The day of dirty politics has passed; people see through it. People know evil when they see it. Her mean-spirited campaign was so depraved that it has been revealed that even inside the campaign, where workers were paid and on “Team Toni” they still voted against her. Toni didn’t even carry her own ward. Now she suffers as a weakened politician and while she holds the position of head of the party, she must face the reality that the Democratic machine died on her watch.
Lori took her time as she mapped her way. She announced her candidacy when Rahm Emanuel was probably going to be the opponent and the polls were definite that he could not win a third term. She entered the race early, long before others, who were running other campaigns to assure their established positions were in place before leaping into the unpredictable mayor’s race.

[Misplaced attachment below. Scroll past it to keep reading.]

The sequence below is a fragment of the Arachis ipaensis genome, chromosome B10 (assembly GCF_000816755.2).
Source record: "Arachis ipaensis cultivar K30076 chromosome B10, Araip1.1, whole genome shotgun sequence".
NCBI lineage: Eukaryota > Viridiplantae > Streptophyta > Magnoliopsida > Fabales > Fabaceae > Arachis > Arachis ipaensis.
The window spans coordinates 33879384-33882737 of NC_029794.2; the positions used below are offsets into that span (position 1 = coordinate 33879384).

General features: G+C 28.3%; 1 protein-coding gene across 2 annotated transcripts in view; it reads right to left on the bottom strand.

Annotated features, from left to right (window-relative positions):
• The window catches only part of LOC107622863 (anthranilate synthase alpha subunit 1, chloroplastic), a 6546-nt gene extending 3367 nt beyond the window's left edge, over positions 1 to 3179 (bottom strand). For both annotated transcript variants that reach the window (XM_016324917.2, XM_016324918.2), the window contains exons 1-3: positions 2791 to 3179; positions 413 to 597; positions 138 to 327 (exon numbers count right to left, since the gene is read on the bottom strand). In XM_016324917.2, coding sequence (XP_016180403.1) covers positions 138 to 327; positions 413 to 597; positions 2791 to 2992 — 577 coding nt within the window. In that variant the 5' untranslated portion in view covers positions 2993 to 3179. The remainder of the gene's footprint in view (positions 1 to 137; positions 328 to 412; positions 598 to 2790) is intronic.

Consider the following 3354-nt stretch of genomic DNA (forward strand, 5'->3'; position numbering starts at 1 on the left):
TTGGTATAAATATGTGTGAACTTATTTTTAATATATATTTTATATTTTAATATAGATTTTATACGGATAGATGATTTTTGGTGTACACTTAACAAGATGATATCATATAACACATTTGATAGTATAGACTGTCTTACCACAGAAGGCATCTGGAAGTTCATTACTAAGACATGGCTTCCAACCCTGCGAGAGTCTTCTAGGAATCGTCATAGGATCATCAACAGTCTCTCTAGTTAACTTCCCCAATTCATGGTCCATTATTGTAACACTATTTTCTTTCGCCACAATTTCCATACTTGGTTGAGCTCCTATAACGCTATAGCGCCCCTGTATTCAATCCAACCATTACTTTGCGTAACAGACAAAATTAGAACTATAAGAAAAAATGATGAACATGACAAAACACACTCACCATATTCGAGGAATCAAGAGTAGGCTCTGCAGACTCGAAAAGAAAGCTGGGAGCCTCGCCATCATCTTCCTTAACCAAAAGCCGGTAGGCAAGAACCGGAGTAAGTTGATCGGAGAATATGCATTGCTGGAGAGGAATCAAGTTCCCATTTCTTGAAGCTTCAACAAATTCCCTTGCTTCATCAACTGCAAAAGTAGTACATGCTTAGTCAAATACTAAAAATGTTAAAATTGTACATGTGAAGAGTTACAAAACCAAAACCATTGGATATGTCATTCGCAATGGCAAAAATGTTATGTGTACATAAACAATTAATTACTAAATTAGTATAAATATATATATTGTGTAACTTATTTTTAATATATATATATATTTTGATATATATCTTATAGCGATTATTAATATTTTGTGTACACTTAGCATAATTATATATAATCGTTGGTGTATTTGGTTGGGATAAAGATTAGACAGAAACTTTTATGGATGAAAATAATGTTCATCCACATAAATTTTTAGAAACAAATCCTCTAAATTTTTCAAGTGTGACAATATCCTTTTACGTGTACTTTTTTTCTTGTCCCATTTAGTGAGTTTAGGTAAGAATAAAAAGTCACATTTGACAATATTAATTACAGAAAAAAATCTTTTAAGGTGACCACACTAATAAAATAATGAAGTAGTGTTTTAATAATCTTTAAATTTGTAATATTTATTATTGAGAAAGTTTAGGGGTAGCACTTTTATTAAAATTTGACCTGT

Lori went into every neighborhood as she promised. She touched the people, she held hands, she hugged, and she was comfortable and unrushed. Most of all she listened. She related to the guy in the street, who might have been jailed, she heard the concerns of corporate.
She addressed audiences with a Chicago universal message; this was her magic sauce. She stood unafraid as she drove herself in a little car. She was respectful and prudent as she met all. The vote dynamic was triple-fold. One vote was for Lori, another against Toni, and yet another against the machine. No matter the reason, the votes went to Lightfoot’s victory.
Sometimes, destiny calls. I firmly believe Lori is in the right place at the right time and that Chicago benefits. She has much to do as mayor, to establish a staff probably mixed with the experienced and the newbies, to take on the big issues, to consolidate a new City Council, to tackle the pension deficit, and to bring forth a new Chicago order. She has hit the ground running with major meetings with political principals as she establishes her very own playbook.
Lori slayed the giant and killed the machine and we are on our way to a new Chicago that will thrive on equity for all.